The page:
Amazon Cloud Drive Finally Has Enough Space for Your Porn Collection

Amazon Cloud Drive Finally Has Enough Space for Your Porn Collection Amazon Cloud Storage Every major tech company offers a cloud storage solution, but in spite of the fierce competition most of the services only offer a limited amount of storage before requiring you to pay.

Amazon announced on Thursday that they are launching an unlimited tier for their online storage service. Now users can pay $12 a year to get unlimited storage for their photos, or pay $60 a year for a truly unlimited plan:

  • Unlimited Photos Plan (free 3-month trial, then $11.99 per year—equivalent of less than $1 per month): Store an infinite number of photos inCloud Drive without worrying about taking up space on phones, cameras, or other devices. Customers can upload existing collections and store all future photos taken. This plan also includes 5 GB of additional storage for videos or other documents and files.
  • Unlimited Everything Plan (free 3-month trial, then $59.99 per year—equivalent of less than $5 per month): Store an infinite number of new and existing photos, videos, files, documents, movies, and music in Cloud Drive.

In comparison, Google offers a $2 a month plan for 100GB of storage (first 15GB free). Microsoft matches Google's terms with OneDrive, but Dropbox offers only a free 2GB plus a $19 a month plan for 1TB of storage (there's also a business tier).

Amazon's move is clearly an attempt to compete against the likes of Dropbox, Google, Microsoft in the crowded online storage market. Amazon isn't the first to offer an unlimited plan, although they do now have the broadest offering; Google offers one for certain verticals, while Dropbox sells one to business customers and Microsoft offers unlimited storage to Office 365 subscribers. Amazon also offers free unlimited photo storage for Prime members.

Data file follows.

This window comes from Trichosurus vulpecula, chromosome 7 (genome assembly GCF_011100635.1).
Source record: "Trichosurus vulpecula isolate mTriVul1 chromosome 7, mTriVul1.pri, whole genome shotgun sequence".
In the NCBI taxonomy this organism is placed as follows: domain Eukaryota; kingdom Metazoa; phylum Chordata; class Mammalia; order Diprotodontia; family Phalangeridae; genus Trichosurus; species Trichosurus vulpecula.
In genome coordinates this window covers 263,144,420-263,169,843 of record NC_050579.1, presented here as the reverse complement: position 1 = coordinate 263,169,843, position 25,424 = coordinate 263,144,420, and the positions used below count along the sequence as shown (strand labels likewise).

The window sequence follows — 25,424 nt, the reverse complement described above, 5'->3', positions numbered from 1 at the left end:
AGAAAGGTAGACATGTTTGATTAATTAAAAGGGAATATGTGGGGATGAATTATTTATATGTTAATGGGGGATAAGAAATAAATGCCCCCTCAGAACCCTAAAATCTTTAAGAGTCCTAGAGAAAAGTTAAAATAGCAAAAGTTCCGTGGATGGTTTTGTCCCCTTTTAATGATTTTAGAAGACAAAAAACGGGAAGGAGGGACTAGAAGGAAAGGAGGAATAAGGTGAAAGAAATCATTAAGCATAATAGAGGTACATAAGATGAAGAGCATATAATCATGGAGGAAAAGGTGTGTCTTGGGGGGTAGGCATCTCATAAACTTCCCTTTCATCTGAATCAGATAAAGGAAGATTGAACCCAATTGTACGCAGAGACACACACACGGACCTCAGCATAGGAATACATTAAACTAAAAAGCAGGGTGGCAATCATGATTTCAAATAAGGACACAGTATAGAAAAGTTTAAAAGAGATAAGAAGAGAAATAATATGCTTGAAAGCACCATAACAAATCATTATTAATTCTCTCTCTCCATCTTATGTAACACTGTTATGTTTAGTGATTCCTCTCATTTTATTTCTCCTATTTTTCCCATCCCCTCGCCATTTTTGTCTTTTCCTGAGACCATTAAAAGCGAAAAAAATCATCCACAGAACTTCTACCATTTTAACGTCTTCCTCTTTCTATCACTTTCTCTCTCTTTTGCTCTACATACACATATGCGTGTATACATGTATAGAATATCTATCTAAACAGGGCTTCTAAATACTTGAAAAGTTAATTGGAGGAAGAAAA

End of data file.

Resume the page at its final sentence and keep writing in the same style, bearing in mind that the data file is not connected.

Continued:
I think Amazon is trying to tap into a common desire to save everything, no matter how old or how much space that takes.

I for one try to save all my files, and what with hard drives being so cheap I've never actually run out of local storage. But if you've been struggling with managing files spread across multiple devices or paying fees for cloud storage then this could be good news for you.

Nate Hoffelder

View posts by Nate Hoffelder
Nate Hoffelder is the founder and editor of The Digital Reader: He's here to chew bubble gum and fix broken websites, and he is all out of bubble gum. He has been blogging about indie authors since 2010 while learning new tech skills at the drop of a hat. He fixes author sites, and shares what he learns on The Digital Reader's blog. In his spare time, he fosters dogs for A Forever Home, a local rescue group.

11 Comments

  1. Common Sense26 March, 2015

    A couple of points… Amazon offers unlimited storage if you have Prime.

    Shutterfly has always offered unlimited storage of photos for free, plus lots of great ways to share with friends and family, including as made web sites as you want or need. I create a new website each year and I’ve also used it to share with groups like my kids’ sport teams in the past.

    Reply
    1. Nate Hoffelder26 March, 2015

      Unlimited storage for photos, yes. Someone pointed out that omission on Twitter, and I fixed the post.

      Reply
  2. Doug26 March, 2015

    It’s not just about “running out of local storage”. Cloud storage provides easy off-site backup in case your home burns down or something. It also provides a simple way to both store and share your photos. And for mobile photography, it can provide instant backup and sharing while taking pictures in the field. As you noted, there are a lot of options for that. (Myself, I used Trunx for a while, but switched to OneDrive.)